Yeah. So we -- go ahead, Greg.

Gregory M. Glenn -- President, Research and Development

Well, I was just going to say that we know this with the Fluzone High-Dose and the Fluzone have different doses, but they're egg-based, egg-derived vaccines. The Fluzone quadrivalent vaccine is appropriate for us because we want to compare ourselves to a quadrivalent vaccine. So the High-Dose is not licensed for quadrivalent at this point. And so we selected the Fluzone regular dose. And that has -- that we have matched with the strains that were selected for that in our vaccine. So I think scientifically, these are -- the comparator is an egg-derived vaccine, and that means they've isolated the virus. They grew it up in eggs and adapted to eggs. They then purified the important proteins. And so it's an egg-derived vaccine. Ours is recombinant where we have the sequences from the wild-type circulating strains that we then make the key protein hemagglutanin from those. And so they have perfect fidelity with those strains that are circulating. And they're selected because these are strains that are prominent, especially with respect to -- the selection difficulties are associated with selecting the A strains, in particular, the H3N2. And so again, I think we had some discussion of that earlier, that the strength of our technology by having a recombinant nanoparticle that's adjuvant and we get a very broad response. So we're much less -- in fact, we think we can overcome the antigenic drift that might occur between what was selected based on last year's surveillance data and what may come in the coming year.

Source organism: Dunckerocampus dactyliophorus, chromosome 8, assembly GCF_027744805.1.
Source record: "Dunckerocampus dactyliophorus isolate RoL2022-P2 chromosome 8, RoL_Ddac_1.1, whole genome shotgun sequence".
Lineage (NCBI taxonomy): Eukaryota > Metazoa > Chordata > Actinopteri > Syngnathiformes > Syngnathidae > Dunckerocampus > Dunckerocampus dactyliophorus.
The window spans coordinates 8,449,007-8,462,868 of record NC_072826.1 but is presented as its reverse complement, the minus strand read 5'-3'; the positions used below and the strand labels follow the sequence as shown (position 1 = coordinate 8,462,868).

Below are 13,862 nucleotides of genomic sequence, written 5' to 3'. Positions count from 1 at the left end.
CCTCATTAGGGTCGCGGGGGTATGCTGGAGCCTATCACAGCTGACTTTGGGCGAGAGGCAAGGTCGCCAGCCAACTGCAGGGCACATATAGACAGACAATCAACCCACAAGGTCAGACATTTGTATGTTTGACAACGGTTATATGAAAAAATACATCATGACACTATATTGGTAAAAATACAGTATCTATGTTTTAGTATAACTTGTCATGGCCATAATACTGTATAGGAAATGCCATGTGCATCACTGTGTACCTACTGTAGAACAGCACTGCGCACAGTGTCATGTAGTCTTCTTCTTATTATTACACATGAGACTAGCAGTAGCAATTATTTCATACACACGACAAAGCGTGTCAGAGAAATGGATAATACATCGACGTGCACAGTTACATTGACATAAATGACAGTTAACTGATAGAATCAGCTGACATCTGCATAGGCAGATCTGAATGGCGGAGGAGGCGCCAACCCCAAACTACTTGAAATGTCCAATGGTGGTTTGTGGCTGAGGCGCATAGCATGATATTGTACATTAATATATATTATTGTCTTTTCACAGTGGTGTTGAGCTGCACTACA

And I think that was the reason that the New England Journal published our Phase 1 data because we showed that precise situation, where we had a strain selection from the year before, that was not a good match or circulating, and yet, the immune response to our vaccine, based on the functional assay, showed that we were able to neutralize or address the antigenic drift, both the forward drift, we call it, where it was an unpredicted strain that arose. And then looking back, we also had very broad antibody response against those strains. So we have a fundamentally different technology from what's licensed. We have a recombinant. It's a nanoparticle and it's adjuvant. And those things are allowing us to, I think address the major unmet need in older adult influenced immunization this antigenic drift and the egg-adaptation, and these things are bringing the older adult flu vaccine actually down to very, very low levels.

So I think the CDC and the public health authorities are very interested in having a technology like Novavax's to address these clinical problems.

Matthew Lillis -- Cantor Fitzgerald -- Analyst

Thank you.

Operator

Thank you. Our next question comes from Michael Higgins with Ladenburg Thalmann. Your line is open.

Michael Higgins -- Ladenburg Thalmann -- Analyst

Thanks, guys. Just a follow-up, one or two, if I could. Could you give us some sense of the cost of the Phase 2 and then upcoming for the Phase 3? We've not talked on this much. Then on a related note, your cash runway following the recent sale? Thanks.

Stanley C. Erck -- President and Chief Executive Officer